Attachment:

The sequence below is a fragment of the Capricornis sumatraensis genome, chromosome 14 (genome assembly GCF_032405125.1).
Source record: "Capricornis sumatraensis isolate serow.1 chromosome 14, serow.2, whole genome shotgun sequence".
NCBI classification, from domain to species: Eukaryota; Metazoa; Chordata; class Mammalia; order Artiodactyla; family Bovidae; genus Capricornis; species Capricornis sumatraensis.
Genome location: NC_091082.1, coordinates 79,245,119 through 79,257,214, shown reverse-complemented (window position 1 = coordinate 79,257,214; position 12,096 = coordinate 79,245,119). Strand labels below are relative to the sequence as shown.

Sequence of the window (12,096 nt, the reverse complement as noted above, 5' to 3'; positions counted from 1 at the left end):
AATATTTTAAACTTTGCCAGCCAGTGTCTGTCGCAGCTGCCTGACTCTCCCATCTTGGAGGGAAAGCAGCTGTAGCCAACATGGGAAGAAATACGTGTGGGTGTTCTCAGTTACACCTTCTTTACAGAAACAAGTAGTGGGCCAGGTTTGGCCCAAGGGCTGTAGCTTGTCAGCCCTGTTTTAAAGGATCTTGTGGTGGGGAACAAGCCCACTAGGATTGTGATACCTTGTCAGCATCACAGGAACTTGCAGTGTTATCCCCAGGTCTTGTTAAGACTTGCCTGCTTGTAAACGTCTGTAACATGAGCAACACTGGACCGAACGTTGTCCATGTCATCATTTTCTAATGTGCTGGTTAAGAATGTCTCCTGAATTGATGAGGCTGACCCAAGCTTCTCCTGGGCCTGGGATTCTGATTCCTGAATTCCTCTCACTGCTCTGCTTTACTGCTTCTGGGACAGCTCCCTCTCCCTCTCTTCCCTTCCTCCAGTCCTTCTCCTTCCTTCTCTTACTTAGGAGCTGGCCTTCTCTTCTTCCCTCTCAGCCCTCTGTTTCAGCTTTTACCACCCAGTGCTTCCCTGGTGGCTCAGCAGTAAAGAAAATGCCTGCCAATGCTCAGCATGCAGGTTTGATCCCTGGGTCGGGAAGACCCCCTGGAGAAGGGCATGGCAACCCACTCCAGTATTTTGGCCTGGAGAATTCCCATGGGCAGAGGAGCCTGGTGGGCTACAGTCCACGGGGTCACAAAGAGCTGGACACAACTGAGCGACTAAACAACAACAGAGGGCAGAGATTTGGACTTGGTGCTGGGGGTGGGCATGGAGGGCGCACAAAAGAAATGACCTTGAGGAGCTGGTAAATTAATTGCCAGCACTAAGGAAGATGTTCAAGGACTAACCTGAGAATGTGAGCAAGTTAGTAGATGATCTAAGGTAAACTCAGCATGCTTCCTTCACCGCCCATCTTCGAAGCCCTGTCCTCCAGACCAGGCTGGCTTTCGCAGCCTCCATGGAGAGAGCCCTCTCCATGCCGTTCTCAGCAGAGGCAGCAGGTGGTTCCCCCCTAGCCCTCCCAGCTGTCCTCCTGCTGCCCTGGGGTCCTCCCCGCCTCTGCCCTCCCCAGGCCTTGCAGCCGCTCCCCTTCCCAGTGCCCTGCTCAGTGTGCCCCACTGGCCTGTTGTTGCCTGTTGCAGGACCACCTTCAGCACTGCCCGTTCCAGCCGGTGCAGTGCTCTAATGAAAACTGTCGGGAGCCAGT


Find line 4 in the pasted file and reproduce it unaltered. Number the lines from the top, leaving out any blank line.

Genome location: NC_091082.1, coordinates 79,245,119 through 79,257,214, shown reverse-complemented (window position 1 = coordinate 79,257,214; position 12,096 = coordinate 79,245,119). Strand labels below are relative to the sequence as shown.